HOPA member Nicole A. Brunette, PharmD, BCPS, BCOP is a Clinical Oncology Specialist with a focus on Oncology Informatics. In her practice, she collaborates with oncologists, oncology nurses, and other oncology pharmacists to help optimize day-to-day patient care.
Please describe your current position and highlight some areas of your practice.
I am a clinical oncology specialist with a focus on oncology informatics at Reliant Medical Group in Worcester, MA. My practice includes collaborating with oncologists, oncology nurses, and other oncology pharmacists to help optimize day-to-day patient care. I serve as a decentralized oncology pharmacist to support both clinic and infusion oncology patients and the oncology team helping care for patients. Some of my patient care duties include chart reviewing patients scheduled for upcoming chemotherapy and making treatment related recommendations to the patient’s care team prior to their visit, designing patient specific treatment plans, and answering drug information questions.
I also work with oncologists and lead oncology nurses to design, optimize, and build oncology content and any associated workflows needed within the electronic health record (eHR). By working to optimize the tools and resources available within the eHR, the oncology team can provide efficient care and focus on caring for the patient instead of looking at a computer screen. I strive to design an eHR that is standardized, easy to use, and encompasses what each end user needs in their day-to-day workflow.
Please tell us about your research interests and the potential impact of your research on patient care/pharmacy in general.
My current research interest includes leveraging the eHR to design a process for pharmacists to review and prepare select intravenous (IV) admixture products the day before patients are scheduled for their IV chemotherapy. Preparing select chemotherapy products the day prior to the patient’s appointment allows for decreased patient wait time, increased patient satisfaction, efficient use of limited infusion chair time, and optimization of pharmacy workload, all of which leads to streamlined care of oncology patients.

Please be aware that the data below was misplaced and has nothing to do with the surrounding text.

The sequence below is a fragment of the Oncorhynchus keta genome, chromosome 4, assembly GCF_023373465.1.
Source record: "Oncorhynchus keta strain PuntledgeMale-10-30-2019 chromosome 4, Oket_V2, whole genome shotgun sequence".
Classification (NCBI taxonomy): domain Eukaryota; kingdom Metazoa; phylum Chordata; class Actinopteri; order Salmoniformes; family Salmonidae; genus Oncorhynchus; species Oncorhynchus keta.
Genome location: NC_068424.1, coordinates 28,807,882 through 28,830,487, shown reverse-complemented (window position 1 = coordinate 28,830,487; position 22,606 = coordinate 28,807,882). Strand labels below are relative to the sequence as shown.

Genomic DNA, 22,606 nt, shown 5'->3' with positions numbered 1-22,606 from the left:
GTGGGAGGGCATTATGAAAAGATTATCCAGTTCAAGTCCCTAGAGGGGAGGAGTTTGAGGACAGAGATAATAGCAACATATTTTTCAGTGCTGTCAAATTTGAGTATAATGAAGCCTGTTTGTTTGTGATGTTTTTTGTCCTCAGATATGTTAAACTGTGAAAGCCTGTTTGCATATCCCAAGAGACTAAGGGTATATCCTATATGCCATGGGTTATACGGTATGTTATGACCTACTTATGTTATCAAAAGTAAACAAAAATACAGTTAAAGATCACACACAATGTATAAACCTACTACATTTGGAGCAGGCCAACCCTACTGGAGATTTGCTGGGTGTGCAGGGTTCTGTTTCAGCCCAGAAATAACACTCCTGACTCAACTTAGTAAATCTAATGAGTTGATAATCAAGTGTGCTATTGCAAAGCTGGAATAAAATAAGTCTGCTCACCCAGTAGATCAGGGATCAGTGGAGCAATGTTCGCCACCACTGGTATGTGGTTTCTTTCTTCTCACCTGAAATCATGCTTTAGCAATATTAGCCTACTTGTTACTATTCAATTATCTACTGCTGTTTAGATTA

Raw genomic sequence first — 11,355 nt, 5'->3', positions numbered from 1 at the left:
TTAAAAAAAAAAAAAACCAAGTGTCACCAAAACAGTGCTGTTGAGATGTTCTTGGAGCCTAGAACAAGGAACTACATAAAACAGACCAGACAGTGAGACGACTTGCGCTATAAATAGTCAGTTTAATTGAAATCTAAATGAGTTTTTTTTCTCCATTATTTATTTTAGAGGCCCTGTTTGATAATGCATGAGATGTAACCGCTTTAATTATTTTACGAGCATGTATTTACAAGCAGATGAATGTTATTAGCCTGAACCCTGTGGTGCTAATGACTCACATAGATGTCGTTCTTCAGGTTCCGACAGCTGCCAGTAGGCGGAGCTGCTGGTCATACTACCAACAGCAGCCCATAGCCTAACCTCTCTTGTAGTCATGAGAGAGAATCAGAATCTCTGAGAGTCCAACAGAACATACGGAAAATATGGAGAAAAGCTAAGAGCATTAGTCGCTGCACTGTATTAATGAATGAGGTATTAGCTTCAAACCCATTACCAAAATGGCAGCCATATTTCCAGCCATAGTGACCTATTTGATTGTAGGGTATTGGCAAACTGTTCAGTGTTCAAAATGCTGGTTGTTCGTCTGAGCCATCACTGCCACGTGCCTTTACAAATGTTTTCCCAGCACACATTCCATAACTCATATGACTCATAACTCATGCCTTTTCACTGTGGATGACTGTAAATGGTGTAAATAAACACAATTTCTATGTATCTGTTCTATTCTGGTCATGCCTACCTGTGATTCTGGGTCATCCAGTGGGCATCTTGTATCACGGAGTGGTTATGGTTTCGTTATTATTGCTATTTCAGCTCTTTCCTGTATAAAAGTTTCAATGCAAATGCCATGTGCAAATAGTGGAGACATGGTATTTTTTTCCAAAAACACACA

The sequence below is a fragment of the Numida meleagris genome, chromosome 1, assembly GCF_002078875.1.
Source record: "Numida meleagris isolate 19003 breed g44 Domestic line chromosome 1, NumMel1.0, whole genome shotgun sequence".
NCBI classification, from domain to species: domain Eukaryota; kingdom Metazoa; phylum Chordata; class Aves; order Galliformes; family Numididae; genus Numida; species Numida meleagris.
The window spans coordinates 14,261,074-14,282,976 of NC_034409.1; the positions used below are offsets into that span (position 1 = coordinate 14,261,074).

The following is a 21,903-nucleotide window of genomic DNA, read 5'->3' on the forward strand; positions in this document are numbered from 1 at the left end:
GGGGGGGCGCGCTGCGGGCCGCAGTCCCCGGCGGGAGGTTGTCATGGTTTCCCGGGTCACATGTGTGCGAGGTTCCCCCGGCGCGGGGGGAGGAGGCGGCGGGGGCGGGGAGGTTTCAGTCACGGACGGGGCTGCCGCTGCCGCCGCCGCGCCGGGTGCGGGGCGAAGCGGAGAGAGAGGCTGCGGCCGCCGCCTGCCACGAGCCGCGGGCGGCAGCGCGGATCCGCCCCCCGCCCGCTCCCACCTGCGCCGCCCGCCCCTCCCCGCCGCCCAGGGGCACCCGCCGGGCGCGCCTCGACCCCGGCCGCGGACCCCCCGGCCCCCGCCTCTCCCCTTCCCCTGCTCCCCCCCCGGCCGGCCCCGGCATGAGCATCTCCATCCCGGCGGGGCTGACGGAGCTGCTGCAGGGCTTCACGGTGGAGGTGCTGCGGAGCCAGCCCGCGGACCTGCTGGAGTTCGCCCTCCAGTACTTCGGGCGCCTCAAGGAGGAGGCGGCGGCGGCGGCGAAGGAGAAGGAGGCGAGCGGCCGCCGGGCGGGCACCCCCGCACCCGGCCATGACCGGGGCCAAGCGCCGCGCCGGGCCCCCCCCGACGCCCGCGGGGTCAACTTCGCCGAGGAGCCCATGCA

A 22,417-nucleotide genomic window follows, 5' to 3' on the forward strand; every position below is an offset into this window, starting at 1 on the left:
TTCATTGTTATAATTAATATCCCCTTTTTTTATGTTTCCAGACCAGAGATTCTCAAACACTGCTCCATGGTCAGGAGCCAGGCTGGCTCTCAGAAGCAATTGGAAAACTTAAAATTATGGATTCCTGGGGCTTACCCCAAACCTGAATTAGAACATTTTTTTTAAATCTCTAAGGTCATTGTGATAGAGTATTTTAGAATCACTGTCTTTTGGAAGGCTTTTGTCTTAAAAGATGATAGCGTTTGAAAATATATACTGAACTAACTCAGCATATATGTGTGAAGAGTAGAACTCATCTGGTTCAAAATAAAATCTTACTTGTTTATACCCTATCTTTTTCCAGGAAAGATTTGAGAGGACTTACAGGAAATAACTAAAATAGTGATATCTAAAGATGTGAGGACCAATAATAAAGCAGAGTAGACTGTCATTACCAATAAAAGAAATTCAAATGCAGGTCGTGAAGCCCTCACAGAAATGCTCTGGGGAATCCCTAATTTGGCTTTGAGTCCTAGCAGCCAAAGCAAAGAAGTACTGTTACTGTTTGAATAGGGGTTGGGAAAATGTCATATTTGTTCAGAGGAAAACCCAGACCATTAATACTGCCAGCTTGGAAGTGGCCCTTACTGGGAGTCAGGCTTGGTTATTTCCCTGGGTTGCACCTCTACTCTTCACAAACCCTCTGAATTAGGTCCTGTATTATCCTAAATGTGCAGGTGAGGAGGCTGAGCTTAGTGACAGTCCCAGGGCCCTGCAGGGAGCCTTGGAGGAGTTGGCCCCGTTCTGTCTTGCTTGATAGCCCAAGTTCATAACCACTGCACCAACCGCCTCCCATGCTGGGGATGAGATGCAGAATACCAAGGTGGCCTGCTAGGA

Tell us a little bit about your outreach efforts and where your passion for this work comes from.
I am interested in advocating for the redesign of site of care policies to no longer require select specialty medications be shipped directly to a patient or another healthcare provider with the intention that the patient or healthcare provider will store, prepare, and administer the medication. I have sat on the Massachusetts Society of Health System Pharmacists Legislative Board off and on over the last few years to network with other pharmacy leaders and find ways to educate peers and policymakers about the potential adverse consequences of these policies and the effects these policies have on oncology patients.
What is one of the proudest moments of your career?
One of the proudest moments of my career was participating in the implementation of an all-encompassing eHR system from a paper-based system. I was responsible for helping to create IV room workflows and assisted in standardizing the design of the IV admixtures used within the cancer center, as well as some of the standardized safety initiatives that were implemented to assist end users in the safe use of IV products. I am very proud of the time, thought, and innovation that was put into designing the workflow and leveraging the tools available within the eHR to set and maintain safety standards leading to optimal patient safety.
What advice would you offer to other oncology pharmacists who are either just beginning their career or expanding their role?
My advice for other oncology pharmacists who are starting their career or expanding their role is to observe your peers and colleagues then ask as many questions as you need to fully understand the various aspects of your role. Seeking to understand existing workflows, goals, and the overall vision for the role you are in will empower you to act more strategically and make a larger impact within your practice.
As a newer practitioner, what advice would you offer to other oncology trainees who are just beginning their career?
My advice to pharmacists who are starting their journey into oncology is to pursue every opportunity presented to learn, grow, or challenge how you approach obstacles within your practice. Even opportunities that you might think aren’t an area you have a strong interest in present an opportunity to learn a new skill or observe a thought process you might not have considered previously. Having experience in various areas will benefit your overall practice and you never know what subset of oncology pharmacy you may find passion in until you roll up your sleeves and try it out.
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